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The Pentium 4 gets SDRAM: Two new chipsets


Intel's 845 and VIA's P4X266 chipsets
— 3:00 AM on September 10, 2001

INTEL's PENTIUM 4 HAS SPENT its life until now mated exclusively to Rambus DRAM on Intel's 850 chipset. That fact hasn't particularly harmed its performance; we recently crowned the 2GHz version of the P4 the new king of x86 performance. The P4's use of RDRAM, however, has almost certainly harmed its market acceptance.

As a company, Rambus hasn't exactly endeared itself to the PC industry in the past few years. Legal patent and licensing wrangling, high RDRAM prices, and technical glitches have made Rambus infamous. Finally, after sticking with its memory partner for quite a while, Intel saw fit to begin distancing itself from Rambus late last year. The two companies still work together, but Intel has slowly and deliberately begun pursuing an alternate course by making SDRAM chipsets available for the Pentium 4. Since then, much of the market has been waiting for the Pentium 4 to transition to a new, 478-pin socket—and, inevitably, away from RDRAM.

The 845 chipset, released today, is a first step. This flavor of the 845 supports good ol' PC133 SDRAM. It's not the fastest memory around, but it's dirt cheap, which is important if the Pentium 4 is to replace the Pentium III in the high-volume corporate market. A version of the 845 chipset capable of using faster DDR SDRAM is in the works, but Intel says it won't arrive until after the first of the year.

Meanwhile, feisty chipset manufacturer VIA has been selling Pentium III and Athlon chipsets with DDR support for some time now. Soon, Pentium 4 motherboards based on VIA's Pentium 4 chipset will start hitting the shelves—complete with support for DDR SDRAM. That fact alone might be enough to annoy Intel just a little bit, but what's really got Intel up in arms something else: VIA has refused to pay for a license for the Pentium 4 bus, instead insisting that a cross-licensing deal between Intel and a company VIA acquired is sufficient. Last week, Intel filed suit against VIA for patent infringement.

Who says chipsets aren't exciting?

I don't pretend to know who's right and who's wrong in the VIA-Intel patent dispute, but the two companies' SDRAM chipsets for the Pentium 4 are definitely worth a look. The 845 is Intel's platform for pushing the Pentium 4 into the mainstream market. If the 845 serves its purpose, the transition away from the Pentium III will happen in earnest, and soon. (In fact, Intel will soon stop taking new orders for the PIII.) For VIA, the P4X266 represents an opportunity to capture a big chunk of the high-end and mainstream Pentium 4 chipset markets.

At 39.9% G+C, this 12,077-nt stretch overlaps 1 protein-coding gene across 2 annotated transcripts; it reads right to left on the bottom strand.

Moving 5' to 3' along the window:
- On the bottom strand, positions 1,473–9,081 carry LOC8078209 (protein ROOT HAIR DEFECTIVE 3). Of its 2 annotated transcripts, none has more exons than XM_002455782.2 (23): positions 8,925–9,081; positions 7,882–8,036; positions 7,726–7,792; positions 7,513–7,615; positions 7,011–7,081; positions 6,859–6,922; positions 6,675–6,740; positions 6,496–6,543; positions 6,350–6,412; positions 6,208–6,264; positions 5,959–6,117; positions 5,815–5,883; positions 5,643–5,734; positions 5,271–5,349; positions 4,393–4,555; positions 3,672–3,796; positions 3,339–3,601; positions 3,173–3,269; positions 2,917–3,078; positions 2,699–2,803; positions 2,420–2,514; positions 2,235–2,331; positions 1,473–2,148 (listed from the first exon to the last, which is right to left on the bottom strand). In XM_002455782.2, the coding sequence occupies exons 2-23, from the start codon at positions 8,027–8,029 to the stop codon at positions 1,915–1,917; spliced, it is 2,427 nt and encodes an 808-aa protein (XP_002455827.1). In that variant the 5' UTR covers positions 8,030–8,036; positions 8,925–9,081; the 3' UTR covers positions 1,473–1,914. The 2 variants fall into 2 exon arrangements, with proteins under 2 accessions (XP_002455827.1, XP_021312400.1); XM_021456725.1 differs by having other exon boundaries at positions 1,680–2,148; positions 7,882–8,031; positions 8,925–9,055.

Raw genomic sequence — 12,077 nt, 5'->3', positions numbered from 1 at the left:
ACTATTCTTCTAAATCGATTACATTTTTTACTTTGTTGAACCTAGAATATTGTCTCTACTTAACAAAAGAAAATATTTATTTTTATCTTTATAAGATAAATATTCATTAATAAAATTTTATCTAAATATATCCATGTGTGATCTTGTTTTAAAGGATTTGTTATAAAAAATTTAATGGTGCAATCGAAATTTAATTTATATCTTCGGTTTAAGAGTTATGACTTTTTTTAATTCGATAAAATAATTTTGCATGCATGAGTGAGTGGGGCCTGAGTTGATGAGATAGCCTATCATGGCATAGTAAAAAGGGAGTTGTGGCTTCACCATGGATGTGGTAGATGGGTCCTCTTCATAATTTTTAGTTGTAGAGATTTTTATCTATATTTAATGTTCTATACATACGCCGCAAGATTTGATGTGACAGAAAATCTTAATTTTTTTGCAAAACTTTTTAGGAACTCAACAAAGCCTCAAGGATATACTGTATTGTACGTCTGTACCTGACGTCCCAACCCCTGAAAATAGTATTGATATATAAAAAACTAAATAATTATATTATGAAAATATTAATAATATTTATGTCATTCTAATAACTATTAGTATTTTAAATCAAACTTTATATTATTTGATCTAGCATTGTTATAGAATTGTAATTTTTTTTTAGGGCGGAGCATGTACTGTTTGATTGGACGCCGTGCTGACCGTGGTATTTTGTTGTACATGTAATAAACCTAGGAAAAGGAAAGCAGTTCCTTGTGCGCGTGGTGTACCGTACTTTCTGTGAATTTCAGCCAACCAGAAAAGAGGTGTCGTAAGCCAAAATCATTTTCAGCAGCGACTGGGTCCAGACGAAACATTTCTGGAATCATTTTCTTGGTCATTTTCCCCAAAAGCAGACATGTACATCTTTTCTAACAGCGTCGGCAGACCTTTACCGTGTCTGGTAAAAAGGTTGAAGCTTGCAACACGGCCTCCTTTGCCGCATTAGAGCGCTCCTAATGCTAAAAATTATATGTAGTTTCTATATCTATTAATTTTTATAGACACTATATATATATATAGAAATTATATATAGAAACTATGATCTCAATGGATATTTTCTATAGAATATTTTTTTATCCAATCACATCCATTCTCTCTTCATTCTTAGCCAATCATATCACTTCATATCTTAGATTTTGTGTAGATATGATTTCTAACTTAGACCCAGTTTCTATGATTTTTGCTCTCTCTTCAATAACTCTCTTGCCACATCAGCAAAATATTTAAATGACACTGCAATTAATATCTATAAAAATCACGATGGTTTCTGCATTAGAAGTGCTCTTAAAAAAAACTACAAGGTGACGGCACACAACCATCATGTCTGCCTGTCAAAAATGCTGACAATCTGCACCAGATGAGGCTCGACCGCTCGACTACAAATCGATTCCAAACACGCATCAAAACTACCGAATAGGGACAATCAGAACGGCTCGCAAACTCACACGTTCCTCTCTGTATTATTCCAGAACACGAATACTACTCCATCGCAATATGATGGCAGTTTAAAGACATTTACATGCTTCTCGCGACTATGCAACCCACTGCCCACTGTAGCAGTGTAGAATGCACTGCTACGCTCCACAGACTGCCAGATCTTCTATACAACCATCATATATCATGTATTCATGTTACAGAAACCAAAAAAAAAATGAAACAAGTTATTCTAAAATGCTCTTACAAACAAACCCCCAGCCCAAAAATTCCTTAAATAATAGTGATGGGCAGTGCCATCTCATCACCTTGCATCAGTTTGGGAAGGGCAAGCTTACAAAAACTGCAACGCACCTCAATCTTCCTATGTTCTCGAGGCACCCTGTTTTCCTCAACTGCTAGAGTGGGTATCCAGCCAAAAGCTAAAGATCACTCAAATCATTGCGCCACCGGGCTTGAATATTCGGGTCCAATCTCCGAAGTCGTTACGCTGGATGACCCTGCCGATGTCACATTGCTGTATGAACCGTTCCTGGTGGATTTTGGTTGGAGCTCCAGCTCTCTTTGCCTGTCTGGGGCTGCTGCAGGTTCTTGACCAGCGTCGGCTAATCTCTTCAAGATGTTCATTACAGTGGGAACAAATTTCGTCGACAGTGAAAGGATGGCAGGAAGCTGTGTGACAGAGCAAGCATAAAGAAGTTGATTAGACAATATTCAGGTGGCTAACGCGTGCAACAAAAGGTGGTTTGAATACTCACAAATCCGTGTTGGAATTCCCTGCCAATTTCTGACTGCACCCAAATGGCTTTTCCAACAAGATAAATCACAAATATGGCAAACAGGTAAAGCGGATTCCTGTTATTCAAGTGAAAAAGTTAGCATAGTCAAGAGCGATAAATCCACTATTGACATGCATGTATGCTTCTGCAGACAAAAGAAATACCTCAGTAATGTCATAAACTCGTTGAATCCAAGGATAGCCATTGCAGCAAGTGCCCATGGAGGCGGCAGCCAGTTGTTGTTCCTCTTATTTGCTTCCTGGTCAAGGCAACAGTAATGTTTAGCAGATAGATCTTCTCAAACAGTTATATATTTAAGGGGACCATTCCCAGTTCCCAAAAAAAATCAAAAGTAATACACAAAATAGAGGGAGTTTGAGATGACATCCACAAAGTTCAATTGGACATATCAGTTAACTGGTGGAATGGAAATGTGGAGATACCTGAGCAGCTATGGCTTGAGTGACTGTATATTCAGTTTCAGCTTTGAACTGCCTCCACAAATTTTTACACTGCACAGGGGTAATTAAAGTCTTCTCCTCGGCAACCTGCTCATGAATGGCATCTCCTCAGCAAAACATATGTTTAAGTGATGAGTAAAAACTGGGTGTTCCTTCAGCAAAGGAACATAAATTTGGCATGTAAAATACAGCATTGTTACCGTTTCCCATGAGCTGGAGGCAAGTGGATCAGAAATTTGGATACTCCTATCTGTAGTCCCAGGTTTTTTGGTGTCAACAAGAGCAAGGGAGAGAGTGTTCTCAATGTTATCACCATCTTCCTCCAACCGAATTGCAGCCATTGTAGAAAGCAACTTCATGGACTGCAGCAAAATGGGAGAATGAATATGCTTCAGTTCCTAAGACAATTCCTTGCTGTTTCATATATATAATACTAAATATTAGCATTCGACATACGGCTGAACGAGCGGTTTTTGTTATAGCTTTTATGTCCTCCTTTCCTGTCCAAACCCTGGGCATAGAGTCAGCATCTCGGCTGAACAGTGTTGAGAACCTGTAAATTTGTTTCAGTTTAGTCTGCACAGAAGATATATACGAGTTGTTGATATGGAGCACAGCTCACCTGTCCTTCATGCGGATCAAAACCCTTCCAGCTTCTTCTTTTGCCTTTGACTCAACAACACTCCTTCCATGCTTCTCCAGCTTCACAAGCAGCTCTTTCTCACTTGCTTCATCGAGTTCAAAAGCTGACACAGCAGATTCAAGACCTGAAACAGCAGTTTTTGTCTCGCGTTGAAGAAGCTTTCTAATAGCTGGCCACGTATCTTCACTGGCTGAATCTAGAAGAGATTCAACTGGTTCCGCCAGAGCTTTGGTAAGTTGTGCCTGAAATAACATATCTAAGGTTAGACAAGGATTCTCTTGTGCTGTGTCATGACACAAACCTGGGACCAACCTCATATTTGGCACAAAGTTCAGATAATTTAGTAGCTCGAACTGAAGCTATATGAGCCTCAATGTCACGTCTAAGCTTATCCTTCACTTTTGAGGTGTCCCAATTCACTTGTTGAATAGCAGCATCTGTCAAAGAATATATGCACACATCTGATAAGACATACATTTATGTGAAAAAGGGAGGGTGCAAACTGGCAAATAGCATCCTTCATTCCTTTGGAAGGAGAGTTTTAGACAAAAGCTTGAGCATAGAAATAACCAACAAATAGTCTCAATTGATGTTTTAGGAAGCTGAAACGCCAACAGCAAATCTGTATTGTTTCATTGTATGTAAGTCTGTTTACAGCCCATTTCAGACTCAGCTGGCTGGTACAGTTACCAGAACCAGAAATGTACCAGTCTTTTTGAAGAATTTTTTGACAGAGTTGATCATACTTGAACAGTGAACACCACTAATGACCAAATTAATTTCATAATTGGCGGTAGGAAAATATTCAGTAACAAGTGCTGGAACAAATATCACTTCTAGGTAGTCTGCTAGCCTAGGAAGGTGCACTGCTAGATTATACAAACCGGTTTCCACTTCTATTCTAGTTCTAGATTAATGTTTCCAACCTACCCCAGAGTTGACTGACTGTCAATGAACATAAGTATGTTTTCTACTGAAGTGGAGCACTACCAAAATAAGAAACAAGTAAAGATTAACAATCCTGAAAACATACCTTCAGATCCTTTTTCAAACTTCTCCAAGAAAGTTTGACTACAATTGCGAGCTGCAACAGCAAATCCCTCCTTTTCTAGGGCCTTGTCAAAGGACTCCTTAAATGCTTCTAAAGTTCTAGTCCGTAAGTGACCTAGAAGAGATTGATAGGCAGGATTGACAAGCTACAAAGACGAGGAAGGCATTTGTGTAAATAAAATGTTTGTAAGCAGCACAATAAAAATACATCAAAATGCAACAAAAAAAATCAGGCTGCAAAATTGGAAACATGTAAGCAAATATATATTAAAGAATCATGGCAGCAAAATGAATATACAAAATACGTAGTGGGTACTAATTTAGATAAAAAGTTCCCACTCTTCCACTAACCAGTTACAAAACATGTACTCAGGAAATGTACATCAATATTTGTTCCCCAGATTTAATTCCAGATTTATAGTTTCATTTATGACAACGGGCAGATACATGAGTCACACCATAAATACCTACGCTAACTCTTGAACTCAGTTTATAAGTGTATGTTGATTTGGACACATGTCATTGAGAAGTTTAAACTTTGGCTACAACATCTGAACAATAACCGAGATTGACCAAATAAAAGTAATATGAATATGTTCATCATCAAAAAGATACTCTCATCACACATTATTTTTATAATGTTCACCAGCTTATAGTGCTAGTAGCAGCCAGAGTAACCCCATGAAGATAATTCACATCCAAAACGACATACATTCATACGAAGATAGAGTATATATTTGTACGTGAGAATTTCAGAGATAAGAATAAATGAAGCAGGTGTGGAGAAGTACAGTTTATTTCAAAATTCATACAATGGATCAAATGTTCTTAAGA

Let's see how they compare to Intel's RDRAM-driven 850 chipset.

Intel's 845
The 845 chipset, code-named Brookdale, begins life supporting only PC133 SDRAM. Intel claims DDR isn't quite ready for volume production yet, and they've proposed addenda to the JEDEC DDR200 and DDR266 specifications. The major concern, according to Intel, is AC overshoot/undershoot issues.

Now, whether these updates to the DDR spec are driven primarily by politics or by technical concerns, I can't tell you. I'm sure it's quite likely Intel's suggestions will improve things. I also imagine Intel would prefer not to be perceived as following AMD here. You can decide that question for yourself. Honestly, I don't know enough to make that call. I do know this: on the Athlon platform and with VIA's P4X266, DDR SDRAM works quite well.

Anyhow, for now, the 845 chipset supports only PC133 SDRAM, which offers a peak of 1066MB/s of bandwidth. That's quite a bit less than the 3.2GB/s peak throughput of the 850 chipset's dual RDRAM channels. The 845 compares better when the total amount of memory counts; it supports up to 3GB of SDRAM, while the 850 supports up to 2GB of RDRAM. Other highlights of the 845's memory controller include:

  • A write cache to prevent conflicts with critical memory reads
  • An IOQ depth of 12
  • 24 open memory pages
  • Memory refreshes are completed during low-priority memory activity to maximize bandwidth
Beyond the memory controller, however, the 845 is extremely similar to the 850. The two "north bridge" or memory controller hub (MCH) chips share a lot of the same logic: the AGP interface, front-side bus, and Intel Hub Architecture interconnect. The "south bridge" chip—or, in Intel's nomenclature, the I/O controller hub (ICH)—is the same between the 845 and 850 chipsets: Intel's 82801BA ICH2 chip.


A block diagram of the 845 chipset


The 845 MCH chip is covered by a beefy heat sink


The 845's I/O controller hub chip